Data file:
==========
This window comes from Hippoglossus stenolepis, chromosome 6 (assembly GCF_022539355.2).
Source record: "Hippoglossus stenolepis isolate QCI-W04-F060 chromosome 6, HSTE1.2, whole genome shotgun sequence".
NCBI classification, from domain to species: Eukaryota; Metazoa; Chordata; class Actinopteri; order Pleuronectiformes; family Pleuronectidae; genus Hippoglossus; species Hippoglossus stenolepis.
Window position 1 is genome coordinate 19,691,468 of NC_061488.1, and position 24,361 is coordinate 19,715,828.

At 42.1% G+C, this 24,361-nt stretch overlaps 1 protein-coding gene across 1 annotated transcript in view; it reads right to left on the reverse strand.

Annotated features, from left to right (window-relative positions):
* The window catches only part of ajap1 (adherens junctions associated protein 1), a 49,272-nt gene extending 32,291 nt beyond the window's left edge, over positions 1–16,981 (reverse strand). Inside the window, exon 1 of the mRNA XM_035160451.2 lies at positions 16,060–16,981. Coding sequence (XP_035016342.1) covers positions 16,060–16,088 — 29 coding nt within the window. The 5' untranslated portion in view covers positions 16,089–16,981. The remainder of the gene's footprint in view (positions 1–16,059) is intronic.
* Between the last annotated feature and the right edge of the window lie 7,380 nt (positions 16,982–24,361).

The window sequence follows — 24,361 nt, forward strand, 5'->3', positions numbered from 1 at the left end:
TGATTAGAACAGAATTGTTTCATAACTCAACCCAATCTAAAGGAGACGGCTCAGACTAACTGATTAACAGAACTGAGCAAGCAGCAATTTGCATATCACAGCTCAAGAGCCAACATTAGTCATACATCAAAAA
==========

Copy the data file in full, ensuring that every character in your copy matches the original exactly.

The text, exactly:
This window comes from Hippoglossus stenolepis, chromosome 6 (assembly GCF_022539355.2).
Source record: "Hippoglossus stenolepis isolate QCI-W04-F060 chromosome 6, HSTE1.2, whole genome shotgun sequence".
NCBI classification, from domain to species: Eukaryota; Metazoa; Chordata; class Actinopteri; order Pleuronectiformes; family Pleuronectidae; genus Hippoglossus; species Hippoglossus stenolepis.
Window position 1 is genome coordinate 19,691,468 of NC_061488.1, and position 24,361 is coordinate 19,715,828.

At 42.1% G+C, this 24,361-nt stretch overlaps 1 protein-coding gene across 1 annotated transcript in view; it reads right to left on the reverse strand.

Annotated features, from left to right (window-relative positions):
* The window catches only part of ajap1 (adherens junctions associated protein 1), a 49,272-nt gene extending 32,291 nt beyond the window's left edge, over positions 1–16,981 (reverse strand). Inside the window, exon 1 of the mRNA XM_035160451.2 lies at positions 16,060–16,981. Coding sequence (XP_035016342.1) covers positions 16,060–16,088 — 29 coding nt within the window. The 5' untranslated portion in view covers positions 16,089–16,981. The remainder of the gene's footprint in view (positions 1–16,059) is intronic.
* Between the last annotated feature and the right edge of the window lie 7,380 nt (positions 16,982–24,361).

The window sequence follows — 24,361 nt, forward strand, 5'->3', positions numbered from 1 at the left end:
TGATTAGAACAGAATTGTTTCATAACTCAACCCAATCTAAAGGAGACGGCTCAGACTAACTGATTAACAGAACTGAGCAAGCAGCAATTTGCATATCACAGCTCAAGAGCCAACATTAGTCATACATCAAAAA